The GOP's plans to cut Title X and to defund Planned Parenthood are at odds with President Barack Obama's priorities—the president requested $372 million for family planning in his FY 2012 budget.

Does This Affect Abortion Coverage?

Current law prohibits health care providers from using federal money to finance abortions. But the law doesn't bar Title X grantees from using other funds to cover abortion-related care, so long as they keep those funds segregated from federal grant money.

Before introducing his amendment to the spending bill, Pence had also introduced H.R. 217, known as the "Title X Abortion Provider Prohibition Act," which would prevent health centers that offer abortion services from receiving future Title X family planning grants (exceptions would be made in cases of rape, incest or a threat to the mother's health). The bill has been effectively tabled pending the vote on the overall spending continuous resolution, which, if enacted, would eliminate the need for H.R. 217.

Several other bills dealing with abortion funding have also been introduced.

What Do Family Planning Supporters Say Is At Stake?

Reproductive health advocates such as Families USA, Planned Parenthood and NARAL Pro-Choice America argue that eliminating or restricting access to Title X money would cut off vital financial support for health centers that are providing care at steeply discounted rates for low-income patients. According to Adam Sonfield, a senior public policy associate at the Guttmacher Institute, Title X money gives clinics the flexibility to invest in things like outreach and infrastructure—something Medicaid payments don't account for. The institute also estimates that the contraceptive services offered at Title X centers prevent 973,000 unintended pregnancies each year.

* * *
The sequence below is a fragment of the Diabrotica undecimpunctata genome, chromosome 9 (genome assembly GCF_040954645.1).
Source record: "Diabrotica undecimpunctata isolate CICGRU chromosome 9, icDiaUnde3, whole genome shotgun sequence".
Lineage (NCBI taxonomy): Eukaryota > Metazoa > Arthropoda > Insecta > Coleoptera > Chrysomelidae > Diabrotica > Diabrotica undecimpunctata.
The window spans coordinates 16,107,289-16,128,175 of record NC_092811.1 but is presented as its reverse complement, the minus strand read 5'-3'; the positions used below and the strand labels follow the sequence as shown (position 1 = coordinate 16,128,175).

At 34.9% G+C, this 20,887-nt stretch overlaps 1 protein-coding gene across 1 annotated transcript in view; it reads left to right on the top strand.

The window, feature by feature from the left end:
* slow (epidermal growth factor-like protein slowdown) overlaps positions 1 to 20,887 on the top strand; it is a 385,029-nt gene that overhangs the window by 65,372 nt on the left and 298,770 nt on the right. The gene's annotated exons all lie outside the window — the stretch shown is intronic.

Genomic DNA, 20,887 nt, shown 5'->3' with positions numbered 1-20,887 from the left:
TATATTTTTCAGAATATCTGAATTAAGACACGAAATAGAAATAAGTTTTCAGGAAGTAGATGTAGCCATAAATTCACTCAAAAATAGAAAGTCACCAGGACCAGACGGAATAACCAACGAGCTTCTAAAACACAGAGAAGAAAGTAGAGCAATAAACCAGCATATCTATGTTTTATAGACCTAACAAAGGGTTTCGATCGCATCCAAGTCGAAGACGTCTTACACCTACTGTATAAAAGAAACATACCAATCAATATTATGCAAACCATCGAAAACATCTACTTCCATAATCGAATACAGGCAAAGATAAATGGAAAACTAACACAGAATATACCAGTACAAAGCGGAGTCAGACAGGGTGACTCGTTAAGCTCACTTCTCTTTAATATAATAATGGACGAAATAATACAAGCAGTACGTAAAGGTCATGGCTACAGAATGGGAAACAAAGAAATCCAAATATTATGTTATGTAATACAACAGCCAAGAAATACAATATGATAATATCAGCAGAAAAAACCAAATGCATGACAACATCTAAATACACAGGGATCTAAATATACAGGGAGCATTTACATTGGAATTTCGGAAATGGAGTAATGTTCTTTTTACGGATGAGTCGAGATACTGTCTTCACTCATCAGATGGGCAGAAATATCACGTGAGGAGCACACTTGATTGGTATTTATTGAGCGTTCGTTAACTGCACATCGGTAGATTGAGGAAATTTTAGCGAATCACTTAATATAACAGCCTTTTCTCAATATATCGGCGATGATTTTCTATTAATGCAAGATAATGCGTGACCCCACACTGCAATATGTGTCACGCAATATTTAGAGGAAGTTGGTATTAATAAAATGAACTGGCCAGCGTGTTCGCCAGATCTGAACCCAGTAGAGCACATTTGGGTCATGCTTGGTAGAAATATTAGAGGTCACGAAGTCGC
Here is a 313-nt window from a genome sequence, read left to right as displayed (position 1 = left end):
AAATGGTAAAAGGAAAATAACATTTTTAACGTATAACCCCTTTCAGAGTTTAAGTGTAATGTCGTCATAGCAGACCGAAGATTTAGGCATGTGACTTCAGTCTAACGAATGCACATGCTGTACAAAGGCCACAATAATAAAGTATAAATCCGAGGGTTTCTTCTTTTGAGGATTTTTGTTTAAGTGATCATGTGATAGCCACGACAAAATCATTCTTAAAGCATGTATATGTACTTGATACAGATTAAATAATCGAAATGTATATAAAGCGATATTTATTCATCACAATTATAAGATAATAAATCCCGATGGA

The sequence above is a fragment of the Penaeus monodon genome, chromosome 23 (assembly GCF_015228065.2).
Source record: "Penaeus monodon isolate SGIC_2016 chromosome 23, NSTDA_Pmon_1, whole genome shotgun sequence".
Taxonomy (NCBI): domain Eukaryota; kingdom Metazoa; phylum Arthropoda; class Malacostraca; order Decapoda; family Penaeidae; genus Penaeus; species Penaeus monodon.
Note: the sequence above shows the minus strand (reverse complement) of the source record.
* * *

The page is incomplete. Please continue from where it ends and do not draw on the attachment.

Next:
Planned Parenthood says six in 10 family planning centers in the U.S. receive Title X funds, which account for 24 percent of their revenues. Planned Parenthood is the largest single recipient of Title X money, securing about a quarter of the total allocated to health centers each year.

According to Karen Rowley, who oversees several Planned Parenthood-affiliated health centers in California's Fresno area, clinics are already turning away patients because of the overwhelming demand for services. Losing all federal funding would further exacerbate the problem.

"Many of our patients would go without medical care, not only reproductive healthcare but for primary care needs," Rowley said.

The national organization has painted a picture that is even more dire—63 percent of its health centers would be at risk for shutting down altogether if H.R. 1 passes, the group says.

What Do Critics Say About Cutting Planned Parenthood’s Federal Funds?

The Heritage Foundation, a conservative think tank based in D.C., presents a different view.

Chuck Donovan, a senior research fellow at the foundation, says Planned Parenthood has significant income beyond federal funding, citing a 2010 GAO report indicating the organization's income was $388 million between 2002 and 2007. "They can afford to join in the belt-tightening that is happening all across the country," he said.

As for the other health centers that would be affected by Title X cuts, Donovan said that supporting family planning through tax rebates or vouchers, rather than a categorical funding program with an established mandate, would be a better option.

"Our preference is to fund health care through things that give individuals choice," he said.

Pence has acknowledged that health centers use Title X money to perform valuable services that he supports, but he contends that the funds are also being used to support abortions indirectly by covering operating costs and other related expenses for Planned Parenthood and other abortion providers.

"Eliminating Title X funding has never been my goal," he said on the House floor. "My focus has and will remain on denying taxpayer dollars to Planned Parenthood or any organization that provides or promotes abortion as a means of birth control."

This is an updated version of an article that first ran Feb. 18.